The fact that no state has recognized sovereignty in the West Bank is also besides the point. The purpose of the Geneva Convention – as top scholars in the field have explained to me – is to protect the population of the territory under occupation. The purpose is not to protect the sovereign rights of a country that lost territory. While almost no one has recognized Jordanian sovereignty in the West Bank, absolutely no one in the international community thinks that the territory is under Israeli sovereignty. That includes Israel, which controls the West Bank under the status of “belligerent occupation.”
The Israeli Supreme Court has never ruled on the legality of settlement as such. If you want to understand the technical reasons for avoiding such a ruling, read David Kretzmer’s authoritative work, The Occupation of Justice.
However, both the Court and the government have accepted that the 1907 Hague convention applies to the West Bank. That convention bars confiscating private property. The Court first stepped in to prevent confiscation in the 1979 Elon Moreh case. Prima facie, the expropriation at Ma’aleh Adumim also violated the Hague Convention. Since the expropriation was not challenged in court, the Supreme Court never ruled on it.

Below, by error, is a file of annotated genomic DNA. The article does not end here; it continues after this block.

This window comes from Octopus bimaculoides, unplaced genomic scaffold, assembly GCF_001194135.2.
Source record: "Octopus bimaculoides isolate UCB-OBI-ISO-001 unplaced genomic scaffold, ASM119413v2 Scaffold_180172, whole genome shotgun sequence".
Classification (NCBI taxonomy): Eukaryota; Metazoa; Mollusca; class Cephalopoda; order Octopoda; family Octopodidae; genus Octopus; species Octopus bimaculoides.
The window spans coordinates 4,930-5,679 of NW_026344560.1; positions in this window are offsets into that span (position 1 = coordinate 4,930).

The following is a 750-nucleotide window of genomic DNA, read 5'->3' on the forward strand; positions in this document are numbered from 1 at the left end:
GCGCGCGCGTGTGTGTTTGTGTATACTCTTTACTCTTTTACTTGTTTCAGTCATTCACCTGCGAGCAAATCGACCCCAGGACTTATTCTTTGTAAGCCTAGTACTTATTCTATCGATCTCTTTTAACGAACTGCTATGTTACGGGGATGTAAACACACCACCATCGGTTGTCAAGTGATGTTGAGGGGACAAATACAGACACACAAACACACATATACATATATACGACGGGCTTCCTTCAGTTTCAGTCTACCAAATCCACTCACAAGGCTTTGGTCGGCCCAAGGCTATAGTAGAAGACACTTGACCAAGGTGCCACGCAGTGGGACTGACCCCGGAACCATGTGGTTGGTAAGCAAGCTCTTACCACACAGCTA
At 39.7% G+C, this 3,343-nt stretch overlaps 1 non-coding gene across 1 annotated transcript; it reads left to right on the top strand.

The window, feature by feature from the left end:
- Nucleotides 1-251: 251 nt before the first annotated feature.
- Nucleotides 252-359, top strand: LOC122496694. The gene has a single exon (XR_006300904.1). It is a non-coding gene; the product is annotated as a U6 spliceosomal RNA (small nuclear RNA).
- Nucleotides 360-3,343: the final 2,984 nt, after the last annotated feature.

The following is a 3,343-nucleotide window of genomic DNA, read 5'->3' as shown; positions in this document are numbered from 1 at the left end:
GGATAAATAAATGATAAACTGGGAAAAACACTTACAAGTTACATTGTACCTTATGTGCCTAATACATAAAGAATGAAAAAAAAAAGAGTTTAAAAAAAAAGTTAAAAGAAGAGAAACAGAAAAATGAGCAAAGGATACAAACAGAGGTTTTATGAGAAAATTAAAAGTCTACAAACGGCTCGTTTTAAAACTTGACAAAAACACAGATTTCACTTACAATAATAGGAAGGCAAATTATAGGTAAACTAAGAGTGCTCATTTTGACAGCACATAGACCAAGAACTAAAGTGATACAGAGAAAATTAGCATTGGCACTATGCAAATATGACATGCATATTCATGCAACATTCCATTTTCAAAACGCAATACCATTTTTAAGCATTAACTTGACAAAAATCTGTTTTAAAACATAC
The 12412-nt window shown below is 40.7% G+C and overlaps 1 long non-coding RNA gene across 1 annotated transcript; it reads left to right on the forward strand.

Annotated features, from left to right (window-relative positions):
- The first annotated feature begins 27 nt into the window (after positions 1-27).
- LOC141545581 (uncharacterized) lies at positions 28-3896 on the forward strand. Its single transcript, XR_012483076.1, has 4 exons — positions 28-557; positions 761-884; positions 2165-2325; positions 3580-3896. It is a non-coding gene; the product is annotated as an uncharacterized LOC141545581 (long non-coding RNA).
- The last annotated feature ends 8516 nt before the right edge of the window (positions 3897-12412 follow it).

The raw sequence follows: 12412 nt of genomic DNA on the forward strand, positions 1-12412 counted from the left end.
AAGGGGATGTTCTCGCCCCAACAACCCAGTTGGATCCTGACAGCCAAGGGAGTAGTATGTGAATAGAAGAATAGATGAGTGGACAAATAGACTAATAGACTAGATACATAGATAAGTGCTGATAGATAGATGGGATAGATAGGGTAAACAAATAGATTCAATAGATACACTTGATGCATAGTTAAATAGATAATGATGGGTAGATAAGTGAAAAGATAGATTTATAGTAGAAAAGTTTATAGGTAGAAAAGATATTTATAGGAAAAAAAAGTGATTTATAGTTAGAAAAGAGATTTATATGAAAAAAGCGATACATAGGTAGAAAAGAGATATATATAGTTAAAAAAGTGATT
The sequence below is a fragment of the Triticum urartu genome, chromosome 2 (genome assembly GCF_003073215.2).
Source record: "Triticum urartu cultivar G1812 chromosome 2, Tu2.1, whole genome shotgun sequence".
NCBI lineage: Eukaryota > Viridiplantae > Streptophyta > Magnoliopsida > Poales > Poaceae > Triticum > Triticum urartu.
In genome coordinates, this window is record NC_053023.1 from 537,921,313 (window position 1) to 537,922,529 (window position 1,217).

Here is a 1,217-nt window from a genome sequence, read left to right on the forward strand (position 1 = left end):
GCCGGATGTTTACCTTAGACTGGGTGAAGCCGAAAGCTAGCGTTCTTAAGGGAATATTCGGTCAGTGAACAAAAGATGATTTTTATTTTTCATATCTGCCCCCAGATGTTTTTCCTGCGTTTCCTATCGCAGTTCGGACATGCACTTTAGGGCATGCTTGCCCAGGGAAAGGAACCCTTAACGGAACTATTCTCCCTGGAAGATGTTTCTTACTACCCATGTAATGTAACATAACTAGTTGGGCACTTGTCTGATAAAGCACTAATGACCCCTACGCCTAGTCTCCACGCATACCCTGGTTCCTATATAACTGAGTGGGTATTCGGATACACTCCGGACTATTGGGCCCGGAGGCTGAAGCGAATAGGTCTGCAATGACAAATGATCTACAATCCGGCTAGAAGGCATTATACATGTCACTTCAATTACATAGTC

One could make an argument that settlement in the Etzion Bloc does not violate the Hague convention. The argument would be a bad one for several reasons:
- The settlements at the Etzion Bloc now use much more land than the original grounds of the four pre-1948 kibbutzim in the area.
- It is extremely foolish for Israel to seek return of 1948 property to refugees who left their land at that time, as I’ve argued above.
- Settlement in the area would still violate the Geneva Convention.
Oh yes, I know that Eugene Rostow disagreed. Rostow’s position on this subject is akin to that of a legal expert still arguing for separate but equal schools in America, or claiming that the federal government has no right to impose an income tax. To say he is in a tiny minority would be to exaggerate the amount of support his position has.
Now that I’ve stated the basic legal info on the subject, I am sadly prepared for the usual misconceptions to be repeated in response. Sigh.